Openly gay man still denied leadership role with Boy Scouts afte - WDRB 41 Louisville News

Openly gay man still denied leadership role with Boy Scouts after ban is lifted

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Greg Bourke (Left) has been involved in his son's Boy Scout Troop for about 11 years. Greg Bourke (Left) has been involved in his son's Boy Scout Troop for about 11 years.

LOUISVILLE, Ky. (WDRB) -- The Boy Scouts of America has lifted its blanket ban on gay adult leaders but a Louisville man's request for membership is still being denied. 

"This is not something that we really sought out or wanted to have happen," Greg Bourke said. "I just wanted to return to some kind of role with my Boy Scout troop." 

He's been involved in his son's Boy Scout Troop for about 11 years. He was a registered leader for six until he was ousted for being openly gay. 

"It was very traumatic and disappointing," Bourke said. 

He says he spent the last three years advocating for change within the organization.

That's in addition to fighting the state for marriage equality. Bourke and his husband were plaintiffs in the case that led to a landmark Supreme Court ruling. 

They won that battle and Bourke thought the recent Boy Scouts policy change was a win too.  He re-applied for a role with the organization last week.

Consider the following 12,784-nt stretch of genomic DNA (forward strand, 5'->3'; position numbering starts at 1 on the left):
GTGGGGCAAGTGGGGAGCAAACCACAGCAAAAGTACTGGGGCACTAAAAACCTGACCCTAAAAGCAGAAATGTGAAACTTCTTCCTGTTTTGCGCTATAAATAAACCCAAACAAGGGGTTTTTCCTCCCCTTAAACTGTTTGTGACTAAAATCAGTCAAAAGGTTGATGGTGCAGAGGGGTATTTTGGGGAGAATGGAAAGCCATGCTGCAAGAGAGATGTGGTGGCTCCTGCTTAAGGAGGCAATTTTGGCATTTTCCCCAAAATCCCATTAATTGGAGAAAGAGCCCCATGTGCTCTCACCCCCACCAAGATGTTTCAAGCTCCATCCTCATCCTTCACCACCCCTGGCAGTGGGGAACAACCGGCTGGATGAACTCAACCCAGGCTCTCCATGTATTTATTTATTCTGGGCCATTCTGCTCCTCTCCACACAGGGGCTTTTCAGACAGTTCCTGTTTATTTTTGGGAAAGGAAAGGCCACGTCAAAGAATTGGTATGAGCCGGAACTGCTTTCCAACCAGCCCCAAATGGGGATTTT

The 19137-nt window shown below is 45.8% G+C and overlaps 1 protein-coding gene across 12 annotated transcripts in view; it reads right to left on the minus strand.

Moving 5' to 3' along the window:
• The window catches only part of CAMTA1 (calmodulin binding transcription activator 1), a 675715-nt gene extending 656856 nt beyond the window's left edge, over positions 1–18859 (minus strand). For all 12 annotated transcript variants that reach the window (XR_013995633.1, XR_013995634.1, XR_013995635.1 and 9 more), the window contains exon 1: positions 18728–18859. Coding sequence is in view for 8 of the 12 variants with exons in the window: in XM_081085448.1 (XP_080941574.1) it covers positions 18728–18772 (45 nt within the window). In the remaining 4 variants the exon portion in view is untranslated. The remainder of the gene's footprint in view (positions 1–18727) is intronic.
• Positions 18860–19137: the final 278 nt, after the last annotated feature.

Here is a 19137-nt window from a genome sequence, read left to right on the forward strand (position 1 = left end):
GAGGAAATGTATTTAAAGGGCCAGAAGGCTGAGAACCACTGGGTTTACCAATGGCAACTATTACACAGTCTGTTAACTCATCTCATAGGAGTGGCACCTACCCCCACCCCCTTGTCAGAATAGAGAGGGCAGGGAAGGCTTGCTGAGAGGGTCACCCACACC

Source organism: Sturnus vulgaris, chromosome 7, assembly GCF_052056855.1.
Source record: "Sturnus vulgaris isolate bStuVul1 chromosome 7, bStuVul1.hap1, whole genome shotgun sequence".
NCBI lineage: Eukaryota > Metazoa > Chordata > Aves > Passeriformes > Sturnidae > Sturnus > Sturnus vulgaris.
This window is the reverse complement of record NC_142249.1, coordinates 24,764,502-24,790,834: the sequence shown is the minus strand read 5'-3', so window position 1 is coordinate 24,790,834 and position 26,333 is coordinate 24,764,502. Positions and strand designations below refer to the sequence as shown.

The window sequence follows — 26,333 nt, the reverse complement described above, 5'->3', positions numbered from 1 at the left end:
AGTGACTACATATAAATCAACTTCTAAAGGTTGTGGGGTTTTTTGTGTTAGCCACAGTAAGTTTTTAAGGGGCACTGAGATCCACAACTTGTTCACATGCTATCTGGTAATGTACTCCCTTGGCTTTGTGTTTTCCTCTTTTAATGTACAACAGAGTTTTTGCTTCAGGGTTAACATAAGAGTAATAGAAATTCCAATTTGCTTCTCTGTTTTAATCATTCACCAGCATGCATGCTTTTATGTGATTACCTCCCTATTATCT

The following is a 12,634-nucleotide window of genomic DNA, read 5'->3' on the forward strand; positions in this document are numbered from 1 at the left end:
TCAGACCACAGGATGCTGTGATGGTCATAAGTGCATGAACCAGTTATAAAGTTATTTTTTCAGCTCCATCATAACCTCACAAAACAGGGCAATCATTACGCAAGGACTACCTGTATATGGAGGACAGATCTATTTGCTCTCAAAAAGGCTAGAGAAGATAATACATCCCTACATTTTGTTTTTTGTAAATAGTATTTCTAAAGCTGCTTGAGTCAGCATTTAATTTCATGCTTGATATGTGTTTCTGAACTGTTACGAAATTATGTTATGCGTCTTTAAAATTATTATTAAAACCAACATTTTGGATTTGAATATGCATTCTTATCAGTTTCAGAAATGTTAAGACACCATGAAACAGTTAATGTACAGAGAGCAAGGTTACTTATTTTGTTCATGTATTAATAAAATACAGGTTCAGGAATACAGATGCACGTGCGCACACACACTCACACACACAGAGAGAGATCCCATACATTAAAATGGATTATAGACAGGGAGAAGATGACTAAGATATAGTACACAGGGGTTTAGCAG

"My pastor informed me that he had been told by the Archdiocese to tell me that the answer is 'No', I will not be permitted to be a troop leader for our church," said Bourke. 

While Boy Scouts of America lifted it's ban on gay adult leaders, religious organizations that sponsor troops don't have to follow it. 

Part of a statement sent from the Archdiocese of Louisville states, "As a Church deeply committed to proper formation, we have both the right and the responsibility to choose leaders whose character and conduct are consistent with Church teaching." 

"I think our Archdiocese is really alienating itself from its own members by taking extreme stance like this," Bourke said. 

Despite being kicked out of the Boy Scouts and denied re-admission now, Bourke says he still doesn't want to walk away. 

"I hope that the barrier that's there now falls and ultimately I do get to rejoin that unit," he said. 

Bourke says he doesn't think this barrier to join the Boy Scouts will be won with a lawsuit. He says will instead likely come down to the court of public opinion. 

Previous: Boy Scouts of America end total ban on gay adults

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